Constitutional Fallacies Part 1: Insurrectionists



You may think a 30 round magazine is too big. Under the real purpose of the second amendment, a 30 round magazine might be too small. – Erick Erickson

To put it bluntly, I need an assault rifle in the event that I might have to declare my independence from a tyrannical government. I’m statistically unlikely to ever shoot an intruder in my home. I’m statistically unlikely to ever be in the position to stop one of these rare mass killings at a school, as these things happen far less often than the media would have you believe. However, whether you are Democrat or Republican, you can easily find countless instances of the government stepping all over your rights, whether it be on social issues (marriage, gay rights, religious rights, etc.) or fiscal issues (taxation, property rights, business regulations, etc.) –

The historical reality of the Second Amendment’s protection of the right to keep and bear arms is not that it protects the right to shoot deer. It protects the right to shoot tyrants, and it protects the right to shoot at them effectively, with the same instruments they would use upon us. – Andrew Napolitano

The Second Amendment is a doomsday provision, one designed for those exceptionally rare circumstances where all other rights have failed — where the government refuses to stand for re-election and silences those who protest; where courts have lost the courage to oppose, or can find no one to enforce their decrees. However improbable these contingencies may seem today, facing them unprepared is a mistake free people get to make only once. – Judge Alex Kozinski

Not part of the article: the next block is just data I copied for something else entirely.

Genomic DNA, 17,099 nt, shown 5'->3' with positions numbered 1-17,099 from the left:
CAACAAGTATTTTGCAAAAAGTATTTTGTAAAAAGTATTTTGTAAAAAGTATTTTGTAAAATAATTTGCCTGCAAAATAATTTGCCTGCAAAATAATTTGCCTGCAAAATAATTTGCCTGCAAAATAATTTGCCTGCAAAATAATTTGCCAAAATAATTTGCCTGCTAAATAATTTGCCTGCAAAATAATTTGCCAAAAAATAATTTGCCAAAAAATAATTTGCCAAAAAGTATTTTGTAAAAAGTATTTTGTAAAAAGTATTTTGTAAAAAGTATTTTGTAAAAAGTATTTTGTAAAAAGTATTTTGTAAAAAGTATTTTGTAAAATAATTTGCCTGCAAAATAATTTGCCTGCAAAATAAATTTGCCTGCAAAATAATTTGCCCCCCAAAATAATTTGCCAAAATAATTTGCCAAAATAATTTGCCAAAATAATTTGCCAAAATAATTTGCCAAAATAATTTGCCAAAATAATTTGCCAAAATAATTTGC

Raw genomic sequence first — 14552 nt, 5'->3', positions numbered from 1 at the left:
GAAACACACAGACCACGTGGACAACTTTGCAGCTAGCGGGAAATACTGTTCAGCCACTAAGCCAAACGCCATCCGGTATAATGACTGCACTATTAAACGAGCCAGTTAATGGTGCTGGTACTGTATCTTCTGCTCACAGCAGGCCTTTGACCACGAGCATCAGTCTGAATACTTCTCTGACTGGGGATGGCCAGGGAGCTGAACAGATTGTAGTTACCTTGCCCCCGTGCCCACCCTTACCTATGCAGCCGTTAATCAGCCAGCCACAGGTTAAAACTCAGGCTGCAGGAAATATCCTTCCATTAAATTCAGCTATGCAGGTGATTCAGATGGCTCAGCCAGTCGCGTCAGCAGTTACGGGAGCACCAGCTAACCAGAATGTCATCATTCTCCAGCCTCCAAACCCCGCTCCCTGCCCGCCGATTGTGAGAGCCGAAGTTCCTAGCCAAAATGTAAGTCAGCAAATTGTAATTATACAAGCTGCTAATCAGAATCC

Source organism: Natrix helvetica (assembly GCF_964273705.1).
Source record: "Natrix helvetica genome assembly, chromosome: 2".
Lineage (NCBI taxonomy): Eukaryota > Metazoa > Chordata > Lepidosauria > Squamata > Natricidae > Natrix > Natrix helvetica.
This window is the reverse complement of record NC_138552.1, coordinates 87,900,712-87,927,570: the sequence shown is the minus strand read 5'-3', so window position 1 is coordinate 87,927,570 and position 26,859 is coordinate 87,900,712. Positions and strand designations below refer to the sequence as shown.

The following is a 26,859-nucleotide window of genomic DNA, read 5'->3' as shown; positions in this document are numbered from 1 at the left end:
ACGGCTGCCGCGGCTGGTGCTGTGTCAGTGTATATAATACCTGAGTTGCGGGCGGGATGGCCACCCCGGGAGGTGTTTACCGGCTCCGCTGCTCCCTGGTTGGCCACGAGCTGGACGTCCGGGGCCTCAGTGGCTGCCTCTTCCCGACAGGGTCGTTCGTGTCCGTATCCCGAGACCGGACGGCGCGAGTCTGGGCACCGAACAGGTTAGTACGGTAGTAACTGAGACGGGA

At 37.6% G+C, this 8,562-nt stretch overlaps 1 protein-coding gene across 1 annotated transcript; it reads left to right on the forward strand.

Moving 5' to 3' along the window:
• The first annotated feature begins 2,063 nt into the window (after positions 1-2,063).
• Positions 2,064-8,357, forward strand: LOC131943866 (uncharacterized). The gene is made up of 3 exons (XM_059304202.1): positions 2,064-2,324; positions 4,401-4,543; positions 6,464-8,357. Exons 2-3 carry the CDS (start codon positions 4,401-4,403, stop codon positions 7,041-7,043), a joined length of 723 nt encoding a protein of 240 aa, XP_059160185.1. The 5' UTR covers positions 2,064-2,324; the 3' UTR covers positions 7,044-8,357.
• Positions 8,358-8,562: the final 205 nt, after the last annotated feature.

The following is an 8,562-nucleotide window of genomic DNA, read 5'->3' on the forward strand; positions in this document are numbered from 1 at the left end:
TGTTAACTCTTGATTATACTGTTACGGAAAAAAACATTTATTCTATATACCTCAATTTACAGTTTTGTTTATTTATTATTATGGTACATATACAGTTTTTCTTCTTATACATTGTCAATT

The strongest reason for the people to retain the right to keep and bear arms is, as a last resort, to protect themselves against tyranny in government. – Wrongly attributed to Thomas Jefferson

Overview of Pro-Gun Arguments:


  • The Second Amendment is meant to prevent government tyranny by ensuring that the people are as armed as possible, and was written with this intent. An armed population will serve as a deterrent and the ultimate check to government power.
  • The Second Amendment ensures the safety of the Constitution and all of our liberties. Without the Second, all the other amendments would fall as well.
  • The primary purpose of the amendment is not self-defense or hunting and recreation. Rather, it is for the collective defense of Americans from their government.


A well regulated Militia, being necessary to the security of a free State, the right of the people to keep and bear Arms, shall not be infringed.